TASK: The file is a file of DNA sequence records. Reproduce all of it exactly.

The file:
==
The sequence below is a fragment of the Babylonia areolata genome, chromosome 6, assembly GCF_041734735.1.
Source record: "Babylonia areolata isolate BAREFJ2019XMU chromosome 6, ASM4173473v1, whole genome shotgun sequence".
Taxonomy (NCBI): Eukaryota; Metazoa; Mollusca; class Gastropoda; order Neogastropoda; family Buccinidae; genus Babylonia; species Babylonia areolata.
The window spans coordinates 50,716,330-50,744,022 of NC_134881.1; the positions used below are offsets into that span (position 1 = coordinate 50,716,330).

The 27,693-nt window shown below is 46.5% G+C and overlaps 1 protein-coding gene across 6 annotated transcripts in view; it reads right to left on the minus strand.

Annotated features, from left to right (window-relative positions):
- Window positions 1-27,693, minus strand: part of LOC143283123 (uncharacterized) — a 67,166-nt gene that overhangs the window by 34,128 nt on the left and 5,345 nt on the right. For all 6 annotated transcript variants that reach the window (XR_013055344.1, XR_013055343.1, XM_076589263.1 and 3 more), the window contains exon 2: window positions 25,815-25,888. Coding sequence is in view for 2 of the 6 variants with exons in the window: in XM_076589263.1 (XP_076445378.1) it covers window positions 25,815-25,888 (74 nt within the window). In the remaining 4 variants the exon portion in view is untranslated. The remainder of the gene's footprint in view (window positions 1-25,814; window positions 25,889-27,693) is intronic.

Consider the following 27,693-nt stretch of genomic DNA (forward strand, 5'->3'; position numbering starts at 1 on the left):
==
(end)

The sequence below is a fragment of the Babylonia areolata genome, chromosome 6, assembly GCF_041734735.1.
Source record: "Babylonia areolata isolate BAREFJ2019XMU chromosome 6, ASM4173473v1, whole genome shotgun sequence".
Taxonomy (NCBI): Eukaryota; Metazoa; Mollusca; class Gastropoda; order Neogastropoda; family Buccinidae; genus Babylonia; species Babylonia areolata.
The window spans coordinates 50,716,330-50,744,022 of NC_134881.1; the positions used below are offsets into that span (position 1 = coordinate 50,716,330).

The 27,693-nt window shown below is 46.5% G+C and overlaps 1 protein-coding gene across 6 annotated transcripts in view; it reads right to left on the minus strand.

Annotated features, from left to right (window-relative positions):
- Window positions 1-27,693, minus strand: part of LOC143283123 (uncharacterized) — a 67,166-nt gene that overhangs the window by 34,128 nt on the left and 5,345 nt on the right. For all 6 annotated transcript variants that reach the window (XR_013055344.1, XR_013055343.1, XM_076589263.1 and 3 more), the window contains exon 2: window positions 25,815-25,888. Coding sequence is in view for 2 of the 6 variants with exons in the window: in XM_076589263.1 (XP_076445378.1) it covers window positions 25,815-25,888 (74 nt within the window). In the remaining 4 variants the exon portion in view is untranslated. The remainder of the gene's footprint in view (window positions 1-25,814; window positions 25,889-27,693) is intronic.

Consider the following 27,693-nt stretch of genomic DNA (forward strand, 5'->3'; position numbering starts at 1 on the left):